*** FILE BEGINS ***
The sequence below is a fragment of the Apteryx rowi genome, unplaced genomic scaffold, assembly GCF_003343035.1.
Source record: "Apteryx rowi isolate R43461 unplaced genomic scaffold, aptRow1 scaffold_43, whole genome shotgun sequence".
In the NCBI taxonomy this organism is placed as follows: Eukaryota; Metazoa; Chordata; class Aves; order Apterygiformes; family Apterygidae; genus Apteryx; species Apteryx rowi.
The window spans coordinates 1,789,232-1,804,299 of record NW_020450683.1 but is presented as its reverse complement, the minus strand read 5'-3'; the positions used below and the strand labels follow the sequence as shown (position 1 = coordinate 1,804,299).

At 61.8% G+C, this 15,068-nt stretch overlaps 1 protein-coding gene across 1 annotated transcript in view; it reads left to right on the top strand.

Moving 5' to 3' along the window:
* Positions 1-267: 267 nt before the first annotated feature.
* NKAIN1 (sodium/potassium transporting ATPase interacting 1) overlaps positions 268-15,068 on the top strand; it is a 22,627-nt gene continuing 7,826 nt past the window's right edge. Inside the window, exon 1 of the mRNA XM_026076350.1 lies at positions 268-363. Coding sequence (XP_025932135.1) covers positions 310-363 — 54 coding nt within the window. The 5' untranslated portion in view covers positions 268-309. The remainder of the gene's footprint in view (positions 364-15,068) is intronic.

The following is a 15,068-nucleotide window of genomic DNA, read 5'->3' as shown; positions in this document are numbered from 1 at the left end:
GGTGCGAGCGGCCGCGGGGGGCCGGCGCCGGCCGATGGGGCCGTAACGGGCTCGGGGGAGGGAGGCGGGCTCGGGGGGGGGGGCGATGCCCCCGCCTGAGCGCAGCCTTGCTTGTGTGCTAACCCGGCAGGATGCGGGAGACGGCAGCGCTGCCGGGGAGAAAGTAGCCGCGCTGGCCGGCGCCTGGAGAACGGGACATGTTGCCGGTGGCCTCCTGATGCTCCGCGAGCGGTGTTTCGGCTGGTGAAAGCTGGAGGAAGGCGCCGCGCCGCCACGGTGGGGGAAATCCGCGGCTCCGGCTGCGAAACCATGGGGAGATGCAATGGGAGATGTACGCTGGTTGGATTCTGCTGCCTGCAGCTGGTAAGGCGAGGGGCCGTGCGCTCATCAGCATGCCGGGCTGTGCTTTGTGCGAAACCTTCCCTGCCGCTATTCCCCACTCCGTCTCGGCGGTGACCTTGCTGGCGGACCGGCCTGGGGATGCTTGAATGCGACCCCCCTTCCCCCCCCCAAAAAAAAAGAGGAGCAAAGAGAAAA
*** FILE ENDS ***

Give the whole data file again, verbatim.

The sequence below is a fragment of the Apteryx rowi genome, unplaced genomic scaffold, assembly GCF_003343035.1.
Source record: "Apteryx rowi isolate R43461 unplaced genomic scaffold, aptRow1 scaffold_43, whole genome shotgun sequence".
In the NCBI taxonomy this organism is placed as follows: Eukaryota; Metazoa; Chordata; class Aves; order Apterygiformes; family Apterygidae; genus Apteryx; species Apteryx rowi.
The window spans coordinates 1,789,232-1,804,299 of record NW_020450683.1 but is presented as its reverse complement, the minus strand read 5'-3'; the positions used below and the strand labels follow the sequence as shown (position 1 = coordinate 1,804,299).

At 61.8% G+C, this 15,068-nt stretch overlaps 1 protein-coding gene across 1 annotated transcript in view; it reads left to right on the top strand.

Moving 5' to 3' along the window:
* Positions 1-267: 267 nt before the first annotated feature.
* NKAIN1 (sodium/potassium transporting ATPase interacting 1) overlaps positions 268-15,068 on the top strand; it is a 22,627-nt gene continuing 7,826 nt past the window's right edge. Inside the window, exon 1 of the mRNA XM_026076350.1 lies at positions 268-363. Coding sequence (XP_025932135.1) covers positions 310-363 — 54 coding nt within the window. The 5' untranslated portion in view covers positions 268-309. The remainder of the gene's footprint in view (positions 364-15,068) is intronic.

The following is a 15,068-nucleotide window of genomic DNA, read 5'->3' as shown; positions in this document are numbered from 1 at the left end:
GGTGCGAGCGGCCGCGGGGGGCCGGCGCCGGCCGATGGGGCCGTAACGGGCTCGGGGGAGGGAGGCGGGCTCGGGGGGGGGGGCGATGCCCCCGCCTGAGCGCAGCCTTGCTTGTGTGCTAACCCGGCAGGATGCGGGAGACGGCAGCGCTGCCGGGGAGAAAGTAGCCGCGCTGGCCGGCGCCTGGAGAACGGGACATGTTGCCGGTGGCCTCCTGATGCTCCGCGAGCGGTGTTTCGGCTGGTGAAAGCTGGAGGAAGGCGCCGCGCCGCCACGGTGGGGGAAATCCGCGGCTCCGGCTGCGAAACCATGGGGAGATGCAATGGGAGATGTACGCTGGTTGGATTCTGCTGCCTGCAGCTGGTAAGGCGAGGGGCCGTGCGCTCATCAGCATGCCGGGCTGTGCTTTGTGCGAAACCTTCCCTGCCGCTATTCCCCACTCCGTCTCGGCGGTGACCTTGCTGGCGGACCGGCCTGGGGATGCTTGAATGCGACCCCCCTTCCCCCCCCCAAAAAAAAAGAGGAGCAAAGAGAAAA